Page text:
August 15th marked the centenary of the Battle of Hill 70, the Canadian Corps’ next large engagement after their success at Vimy Ridge in April 1917, and their second victory of the year. It is also distinct in that it was the first Canadian battle planned exclusively by Arthur Currie, now the commander of the Corps. So why don’t we know anything about it?
Image: Dressing wounded Canadians during advance to Hill 70. August, 1917. Canada. Dept. of National Defence/Library and Archives Canada/PA-001598
Somehow, Hill 70 has gotten lost in the Canadian lore of the First World War. We have 2nd Ypres, that brave struggle to hold a collapsing position against chlorine gas and a much larger force, Vimy of course, and the final Hundred Days Offensive, where the Corps really came into their own as an effective fighting force. Hill 70 never seems to come up in our Great War narrative.
I for one find this extremely tragic; Hill 70 showcases, in some ways even more so than Vimy, what made the Corps so effective in the last year of the war and gave it its reputation as an elite unit. Currie showed not only his strategic abilities, but his willingness to fight for his men. Hill 70 was supposed to have been a full attack on the city of Lens itself, but Currie felt that the Corps was unsuited to fighting in an urban environment and that too many lives would be needlessly wasted. He pushed hard against British High Command and managed to have the objective changed.
Taking Hill 70 involved complicated counter battery work, as well as effective use of the creeping barrage, all done uphill against a well fortified enemy position. Additionally, Currie had less than a month to plan the battle, and to ensure that the men going over the top in August knew their objective and understood how to get there. He also understood the danger the attack posed, if the Canadian were successful in taking the hill, German counterattacks from Lens would be almost immediate; holding Hill 70 would not be an easy job.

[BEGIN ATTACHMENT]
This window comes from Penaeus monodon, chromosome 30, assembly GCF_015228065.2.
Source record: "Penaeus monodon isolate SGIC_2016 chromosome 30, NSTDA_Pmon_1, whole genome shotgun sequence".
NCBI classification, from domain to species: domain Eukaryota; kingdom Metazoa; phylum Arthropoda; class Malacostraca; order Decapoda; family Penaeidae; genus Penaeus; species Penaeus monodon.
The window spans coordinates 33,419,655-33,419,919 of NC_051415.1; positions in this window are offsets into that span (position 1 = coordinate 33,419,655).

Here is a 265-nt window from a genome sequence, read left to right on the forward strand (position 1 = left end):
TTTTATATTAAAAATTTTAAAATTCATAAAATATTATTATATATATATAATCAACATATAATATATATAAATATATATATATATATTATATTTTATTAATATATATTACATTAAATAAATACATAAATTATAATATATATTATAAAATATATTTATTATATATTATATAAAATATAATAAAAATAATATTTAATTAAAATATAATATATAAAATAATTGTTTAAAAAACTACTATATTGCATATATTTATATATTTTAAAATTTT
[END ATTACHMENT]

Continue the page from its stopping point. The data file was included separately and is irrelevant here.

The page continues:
From the morning of 15 August, Hill 70 was a success. The Corps achieved their objectives and held off two days of counterattacks under gas bombardment. By 18 August, the objective was considered secure, and Currie was ordered to arrange a further attack on the city of Lens itself. Unlike Hill 70, the Lens attacks were a failure, and the Corps was pulled back to their position outside the city on 25 August. From there, the Corps moved north to Belgium and Passchendaele in October 1917.
So why don’t we celebrate Hill 70? I can’t say that I know the answer. Perhaps it lies in the defeats at Lens, which makes it hard to call Hill 70 a complete victory. Or maybe the idea of Vimy being previously uncapturable makes it a more resonant victory – the French couldn’t do it, the English couldn’t do it, but the hardscrabble Canadians could. This year has seen several Hill 70 related projects, including a great new book by University of Ottawa historian Serge Durflinger, and finally a monument at the Hill 70 site. It is my hope that with more information available, Canadians will come to appreciate the feat the Corps pulled off at Hill 70.
Want to learn more about Hill 70 and the people involved? Visit our Centennial Story here
Throughout the First World War, 2,500 Canadian nurses served abroad, 2,000 of them fully trained nurses, and 500 VAD nurses who signed up when the